"It would appear that Ziegfield's, Inc., will not open Ziegfield's," the nightclub's public relations expert, Bob Bradley, said after the hearing. In the past few weeks, Ziegfield's officials had convinced some area business owners to withdraw protests against the club by threatening to establish an alternative business--Bazooka's, an unregulated, 24-hour, all-nude juice bar--if Ziegfield's license was denied.

Bradley says there are no plans "at this point" to proceed with Bazooka's. But he doesn't dismiss the possibility. "That would be a decision that would be up to the owner," he says.

Ziegfield's, Inc., will not try to open a nightclub elsewhere in Arizona, according to Bradley. Instead, he says, the company will focus on sites in Las Vegas and San Diego. Meanwhile, the Ziegfield's building, at 5151 East Washington, is due to be completed this fall. It's no wonder the Andersons are trying to move out of Kansas. The actions against Legs are the latest in a series of attempts by Kansas authorities to shut down clubs operated by members of the Anderson family. In 1987, the Andersons paid $100,000 in liquor fines for the Red Apple Lounge (later called Legs). Other Anderson clubs--Bachelors III and Ziegfield's--were slapped with city zoning and nudity violations.

According to the Kansas City Star, in 1978, Jack Anderson's car was bombed outside the Red Apple Lounge. The entryway of another Anderson club, Bachelors III, was bombed in 1985. Legs was bombed in 1990. The Kansas Ziegfield's, located in Shawnee, closed in 1990; Bachelors III, located in Kansas City, was ordered closed in 1991.

Lawmen raided Legs, also located in Kansas City, in June. Charges included possession of drugs, the patronizing of prostitutes and assorted liquor violations. Authorities also seized the club's payroll and tax documents, which resulted in the $1.3 million back-tax bill and the subsequent seizure of the club.

Dean Reynoldson, manager of the criminal fraud unit of the Kansas Department of Revenue, says a state audit of Legs' business records revealed "major underreporting." State officials have seized, along with the Legs property, the club's bank accounts and stock. The Andersons have appealed the revenue department's decision; a hearing should be scheduled for sometime this fall.

Wyandotte County D.A. Tomasic says a former FBI technician visited Legs on 25 occasions to compile the six hours of undercover video presented in court last week. Tomasic alleges, "The [Legs] female dancer employees, with the encouragement of and at the direction of the management, perform acts of simulated sexual intercourse, oral sex, masturbation and other sexual acts on and with the patrons."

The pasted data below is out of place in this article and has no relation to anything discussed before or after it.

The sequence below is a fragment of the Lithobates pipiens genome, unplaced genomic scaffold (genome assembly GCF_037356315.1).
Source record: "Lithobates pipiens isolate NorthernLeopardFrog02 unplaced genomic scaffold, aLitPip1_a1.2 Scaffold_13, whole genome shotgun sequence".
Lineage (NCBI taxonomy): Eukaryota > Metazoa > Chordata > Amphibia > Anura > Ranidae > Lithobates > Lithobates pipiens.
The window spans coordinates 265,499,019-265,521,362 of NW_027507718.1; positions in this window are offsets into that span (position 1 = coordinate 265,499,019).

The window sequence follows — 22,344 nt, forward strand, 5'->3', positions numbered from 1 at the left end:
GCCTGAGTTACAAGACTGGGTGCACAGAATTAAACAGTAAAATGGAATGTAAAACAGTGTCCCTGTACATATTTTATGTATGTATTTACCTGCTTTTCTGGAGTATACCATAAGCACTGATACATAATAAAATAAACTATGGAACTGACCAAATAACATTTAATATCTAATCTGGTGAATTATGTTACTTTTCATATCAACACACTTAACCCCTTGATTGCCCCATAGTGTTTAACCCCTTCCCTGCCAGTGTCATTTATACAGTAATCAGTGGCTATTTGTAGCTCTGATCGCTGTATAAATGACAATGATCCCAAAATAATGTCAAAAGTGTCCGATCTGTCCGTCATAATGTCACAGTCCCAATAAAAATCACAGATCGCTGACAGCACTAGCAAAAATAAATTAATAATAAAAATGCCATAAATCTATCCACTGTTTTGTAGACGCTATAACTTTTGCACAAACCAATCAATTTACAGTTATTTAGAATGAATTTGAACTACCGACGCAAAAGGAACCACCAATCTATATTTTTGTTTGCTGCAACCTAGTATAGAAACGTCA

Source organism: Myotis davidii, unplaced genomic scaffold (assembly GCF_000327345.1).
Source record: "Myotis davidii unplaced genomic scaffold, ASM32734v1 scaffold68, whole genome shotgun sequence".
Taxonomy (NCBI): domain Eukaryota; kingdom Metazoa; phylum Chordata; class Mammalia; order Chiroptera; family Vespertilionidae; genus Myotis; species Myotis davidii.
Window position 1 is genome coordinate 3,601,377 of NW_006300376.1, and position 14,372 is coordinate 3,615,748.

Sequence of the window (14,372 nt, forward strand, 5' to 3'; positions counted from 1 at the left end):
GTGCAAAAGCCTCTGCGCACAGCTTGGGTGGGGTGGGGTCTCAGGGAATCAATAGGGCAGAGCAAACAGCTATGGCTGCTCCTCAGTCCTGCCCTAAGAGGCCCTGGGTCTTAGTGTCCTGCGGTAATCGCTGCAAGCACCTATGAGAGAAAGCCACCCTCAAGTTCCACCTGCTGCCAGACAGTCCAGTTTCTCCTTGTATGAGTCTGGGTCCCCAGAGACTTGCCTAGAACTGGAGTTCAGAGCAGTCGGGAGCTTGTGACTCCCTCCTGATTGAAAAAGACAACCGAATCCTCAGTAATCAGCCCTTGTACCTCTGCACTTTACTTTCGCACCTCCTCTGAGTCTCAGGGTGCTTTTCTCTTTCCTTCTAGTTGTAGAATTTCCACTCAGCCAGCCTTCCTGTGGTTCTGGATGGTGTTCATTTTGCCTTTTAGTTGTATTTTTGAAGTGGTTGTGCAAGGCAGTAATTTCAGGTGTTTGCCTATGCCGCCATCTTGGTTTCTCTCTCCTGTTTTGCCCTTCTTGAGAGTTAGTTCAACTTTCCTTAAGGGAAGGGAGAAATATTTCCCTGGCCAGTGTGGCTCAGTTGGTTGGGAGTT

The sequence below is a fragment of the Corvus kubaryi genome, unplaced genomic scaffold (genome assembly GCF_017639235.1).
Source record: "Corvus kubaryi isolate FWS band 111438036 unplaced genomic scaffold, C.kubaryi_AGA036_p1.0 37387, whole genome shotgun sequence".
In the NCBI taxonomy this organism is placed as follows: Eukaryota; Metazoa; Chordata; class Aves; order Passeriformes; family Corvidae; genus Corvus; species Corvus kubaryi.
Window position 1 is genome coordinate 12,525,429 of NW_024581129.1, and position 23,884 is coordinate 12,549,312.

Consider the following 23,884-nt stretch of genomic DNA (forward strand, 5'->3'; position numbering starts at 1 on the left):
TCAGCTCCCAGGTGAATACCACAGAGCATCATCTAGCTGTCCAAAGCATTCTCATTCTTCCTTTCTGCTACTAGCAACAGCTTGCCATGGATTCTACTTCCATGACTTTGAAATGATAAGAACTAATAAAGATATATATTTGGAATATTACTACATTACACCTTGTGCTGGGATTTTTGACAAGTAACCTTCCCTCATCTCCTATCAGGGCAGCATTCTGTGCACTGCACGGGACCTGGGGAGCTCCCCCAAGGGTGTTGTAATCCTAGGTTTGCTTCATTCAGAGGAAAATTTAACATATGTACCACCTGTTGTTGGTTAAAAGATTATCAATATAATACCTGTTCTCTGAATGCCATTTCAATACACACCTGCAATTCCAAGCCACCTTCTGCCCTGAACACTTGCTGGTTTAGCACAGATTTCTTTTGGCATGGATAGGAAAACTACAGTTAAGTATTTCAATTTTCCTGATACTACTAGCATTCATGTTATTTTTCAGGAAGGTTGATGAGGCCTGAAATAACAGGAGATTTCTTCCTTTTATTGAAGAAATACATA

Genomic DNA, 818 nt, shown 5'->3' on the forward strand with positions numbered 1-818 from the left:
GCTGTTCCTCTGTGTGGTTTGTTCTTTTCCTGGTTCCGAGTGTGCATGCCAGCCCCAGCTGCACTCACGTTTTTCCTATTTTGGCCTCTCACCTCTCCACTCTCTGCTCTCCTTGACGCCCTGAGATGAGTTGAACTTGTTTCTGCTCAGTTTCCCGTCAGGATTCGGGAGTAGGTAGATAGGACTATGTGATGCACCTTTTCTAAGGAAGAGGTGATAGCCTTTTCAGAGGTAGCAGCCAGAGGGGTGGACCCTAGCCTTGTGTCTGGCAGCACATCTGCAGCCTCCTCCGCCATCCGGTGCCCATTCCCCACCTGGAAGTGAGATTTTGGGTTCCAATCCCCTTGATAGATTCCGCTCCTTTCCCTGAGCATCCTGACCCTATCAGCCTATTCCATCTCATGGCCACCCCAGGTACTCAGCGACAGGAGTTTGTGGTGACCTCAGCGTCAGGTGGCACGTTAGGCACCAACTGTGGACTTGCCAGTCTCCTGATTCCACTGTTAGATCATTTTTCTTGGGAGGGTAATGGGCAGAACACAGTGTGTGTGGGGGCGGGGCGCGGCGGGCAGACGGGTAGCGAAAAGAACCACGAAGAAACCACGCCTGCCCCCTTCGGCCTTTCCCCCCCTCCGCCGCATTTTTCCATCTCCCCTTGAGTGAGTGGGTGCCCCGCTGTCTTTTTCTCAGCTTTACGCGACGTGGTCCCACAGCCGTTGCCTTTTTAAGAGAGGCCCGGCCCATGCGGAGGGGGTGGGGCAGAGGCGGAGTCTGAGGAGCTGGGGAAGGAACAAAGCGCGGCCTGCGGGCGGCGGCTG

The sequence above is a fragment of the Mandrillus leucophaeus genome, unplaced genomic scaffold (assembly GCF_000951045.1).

Tomasic also alleges that Legs dancers are required to pay $25 per shift for the privilege of being an employee, and an additional $20 so they can avoid the club's stage dance and instead do "lap dances," during which a dancer sits on a customer's lap and gyrates against his groin.

There was no hint of such lurid action last March, when Dixie Anderson--Cary Anderson's mother and secretary-treasurer of Ziegfield's, Inc.--testified in favor of the proposed Phoenix operation. She told the Arizona liquor board that Legs was "a very nice club. It's very, very tastefully done. They do have girls that wear costumes--I would say Las Vegas-style costumes. They have entertainment there. . . . I might state that it's a nice enough club that I allowed my son to work there.

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Amy Silverman is a two-time winner of the Arizona Press Club’s Journalist of the Year award. Her work has appeared on the radio show This American Life and in the New York Times, the Washington Post, Lenny Letter, and Brain, Child. She’s the co-curator of the live reading series Bar Flies, and a commentator for KJZZ, the NPR affiliate in Phoenix. Silverman is the author of the book My Heart Can’t Even Believe It: A Story of Science, Love, and Down Syndrome (Woodbine House 2016). Follow her on Instagram (@amysilverman), Twitter (@amysilvermanaz), and at